The definition of a farm is straightforward: An area of land and its buildings used for growing crops and/or raising animals. The United States was once an agrarian nation but today, for the most part, Americans are not people working the soil anymore.
Fortunately, some still do. In Missouri, farming thrives. Farms are located in every county of the state producing everything from the hamburger sizzling on your backyard grill to the milk served in school cafeterias.
No two farms are alike. Missouri farms can be thousands of acres planted with corn raised to feed livestock or a few acres planted with tomatoes for sale at a farm stand. The state’s farms are large and small and use methods ranging from grass-fed to grain-fed to organic. There is no wrong way to farm as long as farmers care for the animals and the land, as Missouri farmers do.
A farmer works the fertile river-bottom soil along the Missouri River.
Annika Riekhof helps her parents care for livestock on their century farm in Higginsville.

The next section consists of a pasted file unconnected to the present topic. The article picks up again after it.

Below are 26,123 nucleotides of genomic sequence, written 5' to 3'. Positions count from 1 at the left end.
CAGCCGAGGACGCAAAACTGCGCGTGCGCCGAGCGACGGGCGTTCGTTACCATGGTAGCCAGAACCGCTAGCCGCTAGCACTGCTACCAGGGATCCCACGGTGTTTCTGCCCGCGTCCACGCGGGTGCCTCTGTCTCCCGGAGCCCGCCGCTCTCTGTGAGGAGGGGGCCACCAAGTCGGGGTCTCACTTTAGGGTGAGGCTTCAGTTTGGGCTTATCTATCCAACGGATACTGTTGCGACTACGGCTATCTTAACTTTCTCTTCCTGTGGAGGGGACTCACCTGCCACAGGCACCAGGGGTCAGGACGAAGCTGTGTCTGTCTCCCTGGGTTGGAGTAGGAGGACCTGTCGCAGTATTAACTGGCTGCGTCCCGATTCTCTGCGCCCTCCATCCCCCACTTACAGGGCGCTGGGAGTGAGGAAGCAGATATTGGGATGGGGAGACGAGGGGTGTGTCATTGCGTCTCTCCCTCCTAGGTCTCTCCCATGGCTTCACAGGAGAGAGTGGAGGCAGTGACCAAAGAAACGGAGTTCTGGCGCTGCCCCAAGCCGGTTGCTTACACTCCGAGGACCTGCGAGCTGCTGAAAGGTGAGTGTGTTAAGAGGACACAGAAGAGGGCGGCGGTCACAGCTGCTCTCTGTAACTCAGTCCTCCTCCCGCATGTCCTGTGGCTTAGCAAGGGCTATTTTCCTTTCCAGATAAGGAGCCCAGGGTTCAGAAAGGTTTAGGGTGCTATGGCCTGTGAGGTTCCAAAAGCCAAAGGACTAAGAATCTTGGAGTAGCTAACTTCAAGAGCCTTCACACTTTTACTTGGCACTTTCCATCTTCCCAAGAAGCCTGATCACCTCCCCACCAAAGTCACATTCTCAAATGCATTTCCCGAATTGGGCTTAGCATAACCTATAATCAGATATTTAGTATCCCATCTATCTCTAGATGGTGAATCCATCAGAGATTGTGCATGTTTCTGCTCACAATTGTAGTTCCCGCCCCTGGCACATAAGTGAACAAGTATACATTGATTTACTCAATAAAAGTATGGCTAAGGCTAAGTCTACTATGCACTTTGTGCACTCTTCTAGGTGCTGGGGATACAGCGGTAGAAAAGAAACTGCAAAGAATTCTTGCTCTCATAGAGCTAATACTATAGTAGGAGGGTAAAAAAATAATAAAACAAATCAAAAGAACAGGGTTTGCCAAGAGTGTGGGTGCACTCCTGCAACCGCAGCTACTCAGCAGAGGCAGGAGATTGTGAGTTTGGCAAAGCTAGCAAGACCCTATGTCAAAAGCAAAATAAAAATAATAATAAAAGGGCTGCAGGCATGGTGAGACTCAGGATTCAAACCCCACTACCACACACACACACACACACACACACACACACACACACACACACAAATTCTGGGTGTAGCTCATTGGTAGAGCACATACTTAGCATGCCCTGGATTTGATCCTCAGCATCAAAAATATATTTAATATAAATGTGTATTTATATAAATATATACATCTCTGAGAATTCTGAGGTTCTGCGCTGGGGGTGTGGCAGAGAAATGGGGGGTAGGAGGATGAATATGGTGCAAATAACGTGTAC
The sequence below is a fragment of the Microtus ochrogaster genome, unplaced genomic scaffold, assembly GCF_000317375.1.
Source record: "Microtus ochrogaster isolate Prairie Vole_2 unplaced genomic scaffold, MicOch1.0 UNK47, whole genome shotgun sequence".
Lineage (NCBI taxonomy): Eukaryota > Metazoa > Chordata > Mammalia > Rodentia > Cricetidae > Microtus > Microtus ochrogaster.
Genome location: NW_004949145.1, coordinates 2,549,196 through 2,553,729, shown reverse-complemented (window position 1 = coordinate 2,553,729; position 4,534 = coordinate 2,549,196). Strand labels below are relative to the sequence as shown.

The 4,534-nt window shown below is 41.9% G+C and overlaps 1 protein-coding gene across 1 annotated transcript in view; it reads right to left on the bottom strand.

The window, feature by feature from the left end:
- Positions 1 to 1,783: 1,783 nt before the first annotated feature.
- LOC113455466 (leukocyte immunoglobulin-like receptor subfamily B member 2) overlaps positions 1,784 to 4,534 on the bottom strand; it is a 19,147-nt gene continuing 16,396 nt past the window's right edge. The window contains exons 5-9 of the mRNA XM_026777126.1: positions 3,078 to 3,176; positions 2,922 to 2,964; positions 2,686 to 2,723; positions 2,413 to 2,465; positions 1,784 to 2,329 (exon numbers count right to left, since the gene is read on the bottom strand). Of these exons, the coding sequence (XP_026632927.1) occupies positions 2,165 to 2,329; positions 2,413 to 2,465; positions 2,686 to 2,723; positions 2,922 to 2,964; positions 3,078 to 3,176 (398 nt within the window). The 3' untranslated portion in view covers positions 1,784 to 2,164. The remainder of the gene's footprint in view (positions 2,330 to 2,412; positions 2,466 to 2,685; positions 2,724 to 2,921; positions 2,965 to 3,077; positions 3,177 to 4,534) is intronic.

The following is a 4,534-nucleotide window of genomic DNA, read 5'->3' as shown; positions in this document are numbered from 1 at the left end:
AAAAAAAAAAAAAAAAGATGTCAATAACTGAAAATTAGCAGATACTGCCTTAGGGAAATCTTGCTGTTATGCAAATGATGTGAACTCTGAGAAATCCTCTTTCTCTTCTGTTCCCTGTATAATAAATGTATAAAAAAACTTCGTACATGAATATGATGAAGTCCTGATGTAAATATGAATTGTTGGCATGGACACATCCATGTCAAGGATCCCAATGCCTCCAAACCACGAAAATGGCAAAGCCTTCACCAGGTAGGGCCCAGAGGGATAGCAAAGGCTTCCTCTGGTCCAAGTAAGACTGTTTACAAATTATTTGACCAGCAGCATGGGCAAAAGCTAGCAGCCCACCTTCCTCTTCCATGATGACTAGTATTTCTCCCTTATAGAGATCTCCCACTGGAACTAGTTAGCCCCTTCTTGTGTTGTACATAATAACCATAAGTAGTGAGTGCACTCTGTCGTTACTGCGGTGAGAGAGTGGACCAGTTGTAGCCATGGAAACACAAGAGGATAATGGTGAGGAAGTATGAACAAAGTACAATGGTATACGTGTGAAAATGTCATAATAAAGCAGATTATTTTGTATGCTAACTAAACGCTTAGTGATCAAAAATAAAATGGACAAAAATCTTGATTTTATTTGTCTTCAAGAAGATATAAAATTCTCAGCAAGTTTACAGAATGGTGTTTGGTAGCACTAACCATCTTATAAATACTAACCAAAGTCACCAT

Customers enjoy a pick-your-own blueberry farm in eastern Missouri.
Fertilizer is loaded into a machine to be applied at the Berry family’s 3,000-acre rice farm in Neelyville.
Brothers Dustin and Austin Stanton sell on average 2,000 dozen eggs per week at their Centralia farm.
Dan Burkhardt’s farm in Marthasville where they raise cattle, hay and row crops.
Brent Sandidge checks his wheat crop at Ham Hill Farms in Marshall, where he also raises pigs, corn and soybeans.
Tony Minnick is the farm manager at Columbia Center for Urban Agriculture, an urban farm located in the heart of the city that educates and nourishes.
Beef cattle in the fields at the Blakemore family farm in Aldrich.